I started to see a therapist and a life coach as my feelings of inadequacy grew.  (I recognize there is great privilege in being able to assemble a team of care professionals who are not always covered by insurance.)  I was laden with the conviction that I was not being a good mom, spouse, friend, new business owner, dog mom, daughter, sister, etc.  I would have days where I felt like everything was falling apart and I was convinced that I was not happy, I would never feel happiness again, and I had never, in fact, been happy in the first place. This is objectively not true.  I am a person who has felt immense joy and experienced innumerable moments of happiness and bliss. But during these moments I couldn’t see that, couldn’t shake the feeling that all those memories of happiness were some sort of illusion.

Then COVID-19 happened and it was hard to tell what was the typical COVID malaise vs. a mental health issue. I tried to use the days at home to work toward making something great. I took it as an opportunity. It was helpful to have something to push toward.  I know a lot of people experienced an unmooring in those early days, but I felt like I finally had the catalyst to pour my energy into something good, something certain, something I cared about. 

Since then I’ve been working on finding a balance between working, momming, spousing, and me-ing. (Let's pretend that's a word.)  I find I feel my best when I have had a productive and inspired work day. I’ve noticed it helps me feel really good about then putting the paint brush down and spending time with my family. I’m still really bad about making time for myself in the matrix of responsibilities.  I try to remind myself that putting me on the to-care-for list is important too.  It is my natural inclination to share on social media how much “I've accomplished” each day--I was raised in a community where productivity and making something of yourself, SOMETHING BIG! was lauded. I am actively working on dissociating my self-worth from my to-do list.  I’m trying to quiet the self-talk that says I am a bad mom if I am working too hard or that I am a bad human if I need to take a nap or just sit and stare at some garbage TV.  Remember even garbage has sustenance, especially if you’re a raccoon--which, if you look at the bags under my eyes most mornings, might actually be true.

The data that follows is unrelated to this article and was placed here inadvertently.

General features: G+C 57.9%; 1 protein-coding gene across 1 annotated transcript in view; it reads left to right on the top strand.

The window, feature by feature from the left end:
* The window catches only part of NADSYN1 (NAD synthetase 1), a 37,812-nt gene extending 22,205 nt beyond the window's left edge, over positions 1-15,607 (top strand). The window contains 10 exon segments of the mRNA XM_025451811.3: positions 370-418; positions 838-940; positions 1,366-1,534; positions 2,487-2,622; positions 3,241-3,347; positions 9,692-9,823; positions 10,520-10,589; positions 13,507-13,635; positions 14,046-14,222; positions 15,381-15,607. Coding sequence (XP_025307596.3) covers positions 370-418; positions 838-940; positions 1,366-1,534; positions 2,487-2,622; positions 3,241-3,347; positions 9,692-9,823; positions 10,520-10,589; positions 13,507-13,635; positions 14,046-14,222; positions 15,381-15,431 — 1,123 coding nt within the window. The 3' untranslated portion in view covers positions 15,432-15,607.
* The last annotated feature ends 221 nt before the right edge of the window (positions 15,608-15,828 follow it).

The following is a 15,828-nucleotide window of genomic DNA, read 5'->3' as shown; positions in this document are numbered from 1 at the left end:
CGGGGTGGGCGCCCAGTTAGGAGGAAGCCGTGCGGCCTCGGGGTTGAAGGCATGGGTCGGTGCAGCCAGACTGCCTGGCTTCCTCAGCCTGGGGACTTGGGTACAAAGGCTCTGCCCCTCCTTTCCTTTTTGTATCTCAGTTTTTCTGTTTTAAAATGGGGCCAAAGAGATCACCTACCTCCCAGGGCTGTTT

I still struggle with feelings of depression and anxiety.  I still feel moments of inadequacy and doubt.  I am still trying to read more Brené Brown.  I am still optimistic (on most days) that I will not feel this way forever--that this is an important part of my journey.  

This all may seem like TMI, but as I’ve become more open about my mental health struggles with my close friends I have found that many people have felt, at one moment or another, the same.  It feels good to share because not only does it make me feel less alone, it makes me feel good knowing that perhaps someone else feels less alone too. If you look at my art and my stories and think, how does she have time for it all (!?!?), know that I definitely don’t. 

I’ll be sharing several tools that have helped me get this business up and running in future blog posts.  My hope is that these tools will help you as much as they’ve helped me!  Spoiler Alert--the best tool is making connections with other people.  I LOVE sharing tips and tricks with other creatives.  I would love to hear what projects you’re hoping to get into! Let me know if there is anything you’d like to know more about.  This blog is a resource for YOU!

September 09, 2020 — KATE TALCOTT